The challenge years, 2005-2015
MG Rover hit the buffers, having failed to do co-operative deals with various international companies as a means of offsetting its hundreds of millions of debt. It sold out to Nanjing Automotive, who reopened with a skeleton staff to make the MG TF, which we pronounced as okay, but soon sold the company on to SAIC. Peugeot, meanwhile, stopped making cars in the UK, moving 206 production to Slovakia. Then Ford broke up its Premier Automotive Group to concentrate, it said, on managing the Blue Oval. It sold Aston Martin to Middle East investors, and Jaguar and Land Rover to Tata, a giant Indian automotive and trading group. Then Volvo went to Geely. At first these moves seemed hugely risky for the British companies’ futures, but at Ratan Tata’s first-ever Geneva show press conference, he quietly observed that his group’s plan would be to free the talent within the company because it already had enough to succeed, which is exactly how things turned out. Tata paid £1.33 billion; JLR today, even with recent difficulties, could be worth 20 or 30 times that.
After much Autocar news attention, McLaren boosted the supercar industry with the launch of its weirdly named MP4-12C (later shortened to 12C), our extensive testing of which proved it to be a world-class car let down by some quality and infotainment glitches. But the company prospered, its success made clear by how much notice Ferrari took and how keen Maranello was first to avoid comparison tests with the McLaren and later to try and micro-manage how those tests were conducted. McLaren watched on with pride and amusement.
Past 2010 we had Jaguar’s fabulous C-X75 to look forward to (until the project was canned and the money diverted, ill-fatedly, to saloons), and Lotus’s then boss, Dany Bahar, chose the Paris show to reveal six new models that would make their debuts in the next couple of years. The plan was so far-fetched that our usual welcoming demeanour slipped, and our sceptisism proved justified.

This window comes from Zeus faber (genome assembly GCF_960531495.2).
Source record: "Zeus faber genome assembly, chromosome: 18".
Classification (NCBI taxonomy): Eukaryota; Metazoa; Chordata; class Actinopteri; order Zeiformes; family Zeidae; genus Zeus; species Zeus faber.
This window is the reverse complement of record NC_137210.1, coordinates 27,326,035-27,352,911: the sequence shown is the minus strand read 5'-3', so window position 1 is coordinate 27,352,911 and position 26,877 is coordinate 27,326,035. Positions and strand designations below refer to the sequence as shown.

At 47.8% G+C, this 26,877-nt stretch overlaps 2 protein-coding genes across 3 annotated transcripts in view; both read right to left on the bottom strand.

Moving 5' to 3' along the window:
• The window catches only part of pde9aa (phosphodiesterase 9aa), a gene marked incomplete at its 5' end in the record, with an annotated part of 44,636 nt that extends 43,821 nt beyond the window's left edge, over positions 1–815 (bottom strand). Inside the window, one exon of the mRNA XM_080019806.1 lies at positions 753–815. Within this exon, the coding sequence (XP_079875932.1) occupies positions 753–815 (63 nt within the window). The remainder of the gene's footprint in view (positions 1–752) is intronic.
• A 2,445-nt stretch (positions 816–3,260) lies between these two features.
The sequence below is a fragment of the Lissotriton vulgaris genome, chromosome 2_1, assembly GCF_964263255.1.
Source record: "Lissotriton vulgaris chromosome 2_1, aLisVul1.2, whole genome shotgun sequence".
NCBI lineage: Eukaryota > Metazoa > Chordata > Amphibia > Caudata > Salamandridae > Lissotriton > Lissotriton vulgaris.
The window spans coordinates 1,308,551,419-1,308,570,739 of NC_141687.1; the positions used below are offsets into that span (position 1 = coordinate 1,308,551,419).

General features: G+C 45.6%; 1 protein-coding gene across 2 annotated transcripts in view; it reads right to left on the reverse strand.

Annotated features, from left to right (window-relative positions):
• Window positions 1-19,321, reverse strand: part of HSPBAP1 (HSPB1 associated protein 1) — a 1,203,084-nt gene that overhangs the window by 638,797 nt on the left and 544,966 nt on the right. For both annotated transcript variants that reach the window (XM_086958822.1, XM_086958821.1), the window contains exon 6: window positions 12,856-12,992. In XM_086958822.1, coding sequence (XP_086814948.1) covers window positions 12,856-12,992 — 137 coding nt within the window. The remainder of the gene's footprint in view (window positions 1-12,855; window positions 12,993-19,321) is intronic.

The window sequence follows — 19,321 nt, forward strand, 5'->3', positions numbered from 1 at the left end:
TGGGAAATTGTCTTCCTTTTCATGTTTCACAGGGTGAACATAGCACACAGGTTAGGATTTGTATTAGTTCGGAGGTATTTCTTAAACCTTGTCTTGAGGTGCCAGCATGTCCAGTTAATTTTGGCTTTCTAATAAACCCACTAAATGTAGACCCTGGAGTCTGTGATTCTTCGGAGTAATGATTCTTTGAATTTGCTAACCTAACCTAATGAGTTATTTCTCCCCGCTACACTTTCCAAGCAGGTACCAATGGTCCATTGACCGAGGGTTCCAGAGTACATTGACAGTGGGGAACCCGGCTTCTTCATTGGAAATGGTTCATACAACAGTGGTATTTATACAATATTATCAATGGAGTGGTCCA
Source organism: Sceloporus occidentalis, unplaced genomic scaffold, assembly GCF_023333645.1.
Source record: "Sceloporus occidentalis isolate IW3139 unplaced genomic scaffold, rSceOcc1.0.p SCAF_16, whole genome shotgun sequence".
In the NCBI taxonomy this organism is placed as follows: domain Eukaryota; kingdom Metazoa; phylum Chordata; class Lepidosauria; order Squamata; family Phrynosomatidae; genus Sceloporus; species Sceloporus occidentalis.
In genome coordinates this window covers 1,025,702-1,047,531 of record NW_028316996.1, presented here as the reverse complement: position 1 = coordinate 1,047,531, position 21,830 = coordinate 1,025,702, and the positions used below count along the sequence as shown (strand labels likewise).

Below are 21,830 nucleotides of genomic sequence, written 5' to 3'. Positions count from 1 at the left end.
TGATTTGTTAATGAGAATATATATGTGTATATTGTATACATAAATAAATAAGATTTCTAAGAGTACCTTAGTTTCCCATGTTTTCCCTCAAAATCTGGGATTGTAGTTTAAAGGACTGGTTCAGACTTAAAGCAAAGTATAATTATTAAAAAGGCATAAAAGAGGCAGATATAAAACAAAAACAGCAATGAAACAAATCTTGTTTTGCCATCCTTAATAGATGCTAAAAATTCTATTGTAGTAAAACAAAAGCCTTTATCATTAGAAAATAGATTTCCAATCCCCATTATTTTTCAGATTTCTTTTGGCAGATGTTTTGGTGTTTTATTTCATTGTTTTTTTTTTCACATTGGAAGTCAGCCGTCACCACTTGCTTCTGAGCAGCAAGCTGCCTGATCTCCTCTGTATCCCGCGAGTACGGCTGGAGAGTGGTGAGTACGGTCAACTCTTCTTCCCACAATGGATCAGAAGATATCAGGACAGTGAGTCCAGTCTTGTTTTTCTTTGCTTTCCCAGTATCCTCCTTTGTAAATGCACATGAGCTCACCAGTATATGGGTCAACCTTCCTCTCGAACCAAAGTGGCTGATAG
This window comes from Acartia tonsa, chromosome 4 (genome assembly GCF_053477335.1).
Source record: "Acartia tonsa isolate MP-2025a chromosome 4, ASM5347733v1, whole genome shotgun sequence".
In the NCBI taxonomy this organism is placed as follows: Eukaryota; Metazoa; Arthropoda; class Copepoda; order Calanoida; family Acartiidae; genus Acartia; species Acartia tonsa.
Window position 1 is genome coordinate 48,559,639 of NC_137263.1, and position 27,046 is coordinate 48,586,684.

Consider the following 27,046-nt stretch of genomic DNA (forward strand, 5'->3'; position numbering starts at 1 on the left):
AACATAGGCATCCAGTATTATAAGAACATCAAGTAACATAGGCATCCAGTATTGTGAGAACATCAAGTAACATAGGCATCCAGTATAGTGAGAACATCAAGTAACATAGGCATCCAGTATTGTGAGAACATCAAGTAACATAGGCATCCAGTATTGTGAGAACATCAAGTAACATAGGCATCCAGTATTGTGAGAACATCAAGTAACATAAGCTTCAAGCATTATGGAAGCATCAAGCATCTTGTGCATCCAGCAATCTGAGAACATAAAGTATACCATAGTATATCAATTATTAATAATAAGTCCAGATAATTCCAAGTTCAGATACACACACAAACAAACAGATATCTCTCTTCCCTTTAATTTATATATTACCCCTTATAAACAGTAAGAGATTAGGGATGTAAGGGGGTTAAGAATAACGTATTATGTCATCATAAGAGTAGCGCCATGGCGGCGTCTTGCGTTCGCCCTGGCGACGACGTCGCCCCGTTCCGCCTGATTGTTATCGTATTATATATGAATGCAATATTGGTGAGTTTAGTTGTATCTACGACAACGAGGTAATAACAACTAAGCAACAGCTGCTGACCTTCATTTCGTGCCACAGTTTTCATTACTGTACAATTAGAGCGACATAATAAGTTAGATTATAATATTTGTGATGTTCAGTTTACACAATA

The future arrives, 2015-present
n the past five years, Autocar’s main news topics have been about how cars will change, encouraged by the likelihood of a ban on selling new internal-combustion cars at some ever-changing date in the foreseeable (2030 seems the current best guess). Clean air laws have, with wide media support, cut the sale of the diesel cars we were encouraged to buy back in 1995 (to reduce CO2 emissions). They have become deeply unwelcome in cities because of toxic emissions that, ironically, have been reduced practically to nothing by the latest technologies.
At the same time many companies have taken on targets that in 1995 would have seemed impossible – zero accidents (brought by connection between cars), zero emissions (brought by electrification of powertrains) and zero congestion (brought by car sharing and the promise of autonomous driving).
In our centenary issue 25 years ago I wrote a story with technical correspondent Keith Howard about the predicted car of 2045. In hindsight it proved naive but not entirely wide of the mark. True, we didn’t mention anything about autonomy, but our battery predictions weren’t bad (nothing about solid state, mind) and we had it right on mixed-material construction (with lots of aluminium), downsized turbo engines and multi-speed automatic transmissions. We also kiboshed fully active suspension systems in favour of continuing with steel for ordinary cars, and height-adjustable systems for heavy and expensive models. That stuff was all pretty much on the button. Comes of watching trends via a weekly magazine. I reckon we’ll keep doing it.